Researchers know that women who haven’t had a full-term pregnancy or have their first child after age 30 have a higher risk of breast cancer than women who give birth before age 30.
When breast cells are made during adolescence, they are immature and very active until your first full-term pregnancy. Immature breast cells respond to the hormone estrogen as well as hormone-disrupting chemicals, such as bisphenol A (BPA) and parabens, in plastic and other products. Breast cancer is uncontrolled growth of breast cells. Your first full-term pregnancy makes the breast cells fully mature and grow in a more regular way.
Still, researchers haven’t been sure how the protective process of early pregnancy happened at the cellular level. In other words, they didn’t know the mechanics of exactly which breast cells were involved and how they provided protection against breast cancer.
A new study suggests how and why women who give birth in their 20s have a lower risk of breast cancer.
The research was published in the July 2013 issue of the journal Cell Stem Cell.
In the study, researchers looked at the activity of specific cells in breast tissue samples from thousands of women collected over a period of 20 years.
The researchers found that a woman who had a full-term pregnancy in her 20s had a lower number of certain breast cells called mammary gland progenitors. These cells have the ability to divide and become milk-producing cells. A full-term pregnancy before age 30 also reduced the ability of mammary gland progenitor cells to grow and divide. If the cells can’t grow and divide, it’s less likely they’ll develop a mutation that leads to breast cancer.
By comparing many samples of breast cancer tissue, the researchers found that women at high risk for breast cancer, such as women with an abnormal BRCA1 or BRCA2 gene, have higher-than-average numbers of mammary gland progenitor cells.
Overall, women who had a full-term pregnancy in their 20s had the lowest number of mammary gland progenitor cells, even when compared to women who had never been diagnosed with breast cancer and had never been pregnant. Still, women who gave birth before age 30 and later developed breast cancer had a higher-than-average number of mammary gland progenitor cells.
So the researchers think that determining how many mammary gland progenitor cells each woman has may help doctors figure out which women are at high risk for breast cancer.
While the results of this research are very exciting, much more research is necessary before we can say for sure that knowing the number of mammary gland progenitor cells a woman has allows her risk for breast cancer to be calculated.
The decision to have a child is very personal, complicated, and requires commitment and support. The inability to have children can be very painful and the prospect of having a child without a partner may be daunting for some women.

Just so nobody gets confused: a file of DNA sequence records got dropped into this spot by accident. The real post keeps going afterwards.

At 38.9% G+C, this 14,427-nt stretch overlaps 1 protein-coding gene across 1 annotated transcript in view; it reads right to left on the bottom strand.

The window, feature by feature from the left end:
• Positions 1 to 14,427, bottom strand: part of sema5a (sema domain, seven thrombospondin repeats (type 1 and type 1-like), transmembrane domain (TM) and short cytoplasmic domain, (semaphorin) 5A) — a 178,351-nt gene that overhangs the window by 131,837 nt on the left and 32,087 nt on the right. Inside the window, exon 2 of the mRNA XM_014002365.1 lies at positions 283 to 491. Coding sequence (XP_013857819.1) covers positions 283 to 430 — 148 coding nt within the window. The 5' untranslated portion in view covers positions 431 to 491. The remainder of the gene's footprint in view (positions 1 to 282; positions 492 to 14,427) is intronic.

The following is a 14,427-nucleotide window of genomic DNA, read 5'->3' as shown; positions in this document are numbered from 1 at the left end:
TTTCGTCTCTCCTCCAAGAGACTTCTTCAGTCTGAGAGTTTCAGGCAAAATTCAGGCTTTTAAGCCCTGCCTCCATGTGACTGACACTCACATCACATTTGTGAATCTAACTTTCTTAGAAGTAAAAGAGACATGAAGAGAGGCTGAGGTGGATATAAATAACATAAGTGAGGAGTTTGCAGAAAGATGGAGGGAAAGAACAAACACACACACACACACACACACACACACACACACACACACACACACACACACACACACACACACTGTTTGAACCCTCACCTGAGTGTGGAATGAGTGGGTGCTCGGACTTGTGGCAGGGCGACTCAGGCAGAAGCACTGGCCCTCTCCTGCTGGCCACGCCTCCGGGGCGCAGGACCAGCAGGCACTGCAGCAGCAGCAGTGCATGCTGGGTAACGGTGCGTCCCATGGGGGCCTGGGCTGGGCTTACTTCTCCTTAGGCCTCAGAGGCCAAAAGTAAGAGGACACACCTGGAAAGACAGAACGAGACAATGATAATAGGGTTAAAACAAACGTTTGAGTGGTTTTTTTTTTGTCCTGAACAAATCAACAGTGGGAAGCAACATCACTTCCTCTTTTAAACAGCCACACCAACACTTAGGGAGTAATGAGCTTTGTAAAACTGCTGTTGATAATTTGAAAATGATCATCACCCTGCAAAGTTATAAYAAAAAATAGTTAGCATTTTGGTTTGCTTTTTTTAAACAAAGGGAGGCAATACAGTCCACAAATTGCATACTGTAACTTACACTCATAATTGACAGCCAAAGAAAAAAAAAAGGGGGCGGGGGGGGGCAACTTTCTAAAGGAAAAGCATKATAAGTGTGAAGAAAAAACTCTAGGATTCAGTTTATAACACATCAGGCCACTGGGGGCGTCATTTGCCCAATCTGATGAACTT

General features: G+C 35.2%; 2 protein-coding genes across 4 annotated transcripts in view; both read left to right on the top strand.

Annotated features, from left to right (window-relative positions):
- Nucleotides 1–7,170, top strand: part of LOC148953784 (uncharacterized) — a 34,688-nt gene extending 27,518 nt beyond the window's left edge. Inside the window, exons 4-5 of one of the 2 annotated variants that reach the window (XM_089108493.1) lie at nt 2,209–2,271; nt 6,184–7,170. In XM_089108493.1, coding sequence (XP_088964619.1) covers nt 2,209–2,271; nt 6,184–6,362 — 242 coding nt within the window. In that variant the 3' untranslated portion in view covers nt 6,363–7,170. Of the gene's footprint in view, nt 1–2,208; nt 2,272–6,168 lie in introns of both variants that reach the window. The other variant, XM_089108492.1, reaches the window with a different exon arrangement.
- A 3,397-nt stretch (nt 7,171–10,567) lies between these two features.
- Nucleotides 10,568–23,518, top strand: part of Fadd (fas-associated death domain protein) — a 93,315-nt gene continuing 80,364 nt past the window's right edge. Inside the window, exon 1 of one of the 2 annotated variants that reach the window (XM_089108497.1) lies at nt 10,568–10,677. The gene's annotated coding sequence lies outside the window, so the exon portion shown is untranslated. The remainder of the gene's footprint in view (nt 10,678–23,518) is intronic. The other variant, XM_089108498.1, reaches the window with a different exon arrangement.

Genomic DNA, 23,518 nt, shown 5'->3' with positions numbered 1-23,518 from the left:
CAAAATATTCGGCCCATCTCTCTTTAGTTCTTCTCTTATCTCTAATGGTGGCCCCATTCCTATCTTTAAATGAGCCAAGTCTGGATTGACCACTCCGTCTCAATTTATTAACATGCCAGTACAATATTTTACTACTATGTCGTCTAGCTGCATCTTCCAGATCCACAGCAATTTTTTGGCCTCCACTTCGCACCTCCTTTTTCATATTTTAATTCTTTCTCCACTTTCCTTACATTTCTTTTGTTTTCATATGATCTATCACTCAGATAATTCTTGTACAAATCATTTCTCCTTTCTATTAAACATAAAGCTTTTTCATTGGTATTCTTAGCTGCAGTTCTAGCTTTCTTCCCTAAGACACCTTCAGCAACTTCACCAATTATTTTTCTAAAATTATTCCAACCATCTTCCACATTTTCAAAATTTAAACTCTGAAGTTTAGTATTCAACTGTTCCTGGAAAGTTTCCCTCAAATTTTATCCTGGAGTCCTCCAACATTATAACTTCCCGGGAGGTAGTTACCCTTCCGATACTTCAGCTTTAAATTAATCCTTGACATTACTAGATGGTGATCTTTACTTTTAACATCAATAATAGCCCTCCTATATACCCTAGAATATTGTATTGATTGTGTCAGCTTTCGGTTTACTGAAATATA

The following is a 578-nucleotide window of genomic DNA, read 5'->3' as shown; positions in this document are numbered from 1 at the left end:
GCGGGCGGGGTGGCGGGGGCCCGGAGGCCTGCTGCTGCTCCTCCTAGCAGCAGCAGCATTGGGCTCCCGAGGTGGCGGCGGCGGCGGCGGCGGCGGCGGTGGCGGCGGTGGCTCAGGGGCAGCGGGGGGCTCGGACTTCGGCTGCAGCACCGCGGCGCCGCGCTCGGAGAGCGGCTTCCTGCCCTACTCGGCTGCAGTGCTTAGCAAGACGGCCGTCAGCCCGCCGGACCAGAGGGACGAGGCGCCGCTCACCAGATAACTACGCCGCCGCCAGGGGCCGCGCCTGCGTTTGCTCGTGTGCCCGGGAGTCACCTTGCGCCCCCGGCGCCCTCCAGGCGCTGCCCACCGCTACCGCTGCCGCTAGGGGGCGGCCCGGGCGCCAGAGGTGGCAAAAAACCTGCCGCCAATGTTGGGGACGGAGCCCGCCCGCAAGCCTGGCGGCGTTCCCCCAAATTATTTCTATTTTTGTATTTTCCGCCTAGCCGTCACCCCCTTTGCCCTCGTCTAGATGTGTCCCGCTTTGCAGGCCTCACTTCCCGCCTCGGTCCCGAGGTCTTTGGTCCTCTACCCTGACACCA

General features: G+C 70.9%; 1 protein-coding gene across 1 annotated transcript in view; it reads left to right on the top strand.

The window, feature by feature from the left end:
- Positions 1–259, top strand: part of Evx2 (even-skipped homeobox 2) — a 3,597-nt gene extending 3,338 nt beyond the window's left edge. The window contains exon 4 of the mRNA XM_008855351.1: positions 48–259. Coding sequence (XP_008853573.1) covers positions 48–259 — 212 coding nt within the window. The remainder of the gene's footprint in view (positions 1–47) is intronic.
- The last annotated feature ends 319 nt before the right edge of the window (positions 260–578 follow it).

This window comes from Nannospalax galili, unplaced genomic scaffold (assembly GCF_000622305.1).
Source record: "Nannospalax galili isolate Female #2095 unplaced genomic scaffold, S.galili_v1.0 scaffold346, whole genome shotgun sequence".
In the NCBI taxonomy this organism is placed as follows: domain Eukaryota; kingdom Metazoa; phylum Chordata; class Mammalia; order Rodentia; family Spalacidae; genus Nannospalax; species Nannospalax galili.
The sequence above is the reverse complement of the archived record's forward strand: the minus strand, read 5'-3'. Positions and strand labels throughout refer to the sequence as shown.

Some women may choose not to have children. Others may choose to wait until they are older to have children. Many women who would like to get pregnant are stopped by infertility. After a breast cancer diagnosis, the opportunity to have children can be hindered by lingering treatment side effects (including infertility), and taking hormonal therapy medicine to reduce the risk of the cancer coming back (it's unsafe to take hormonal therapy while you're pregnant). In addition, research has not been done specifically to find out how pregnancy hormones affect risk of recurrence for women who've had hormone-receptor positive breast cancer. If you fit into this category and want to get pregnant, talk to your doctor and weigh any risks.
If having children earlier rather than later is an option for you, you may want to do that. Still, this is a highly individual decision affected by many factors besides breast cancer risk.
Whether or not you have children at a younger age, there are lifestyle choices you can make to keep your breast cancer risk as low as it can be:
- eating a healthy diet that’s low in processed foods and sugar
- avoiding alcohol
- maintaining a healthy weight
- exercising daily
- not smoking
These are just a few of the steps you can take. Visit the Breastcancer.org Lower Your Risk section for more options.
And stayed tuned to Breastcancer.org Research News for the latest information on studies on mammary gland progenitor cells.
Can we help guide you?
Create a profile for better recommendations
Breast self-exam, or regularly examining your breasts on your own, can be an important way to...
- Triple-Negative Breast Cancer (Redirect)
What Is Breast Implant Illness?
Breast implant illness (BII) is a term that some women and doctors use to refer to a wide range...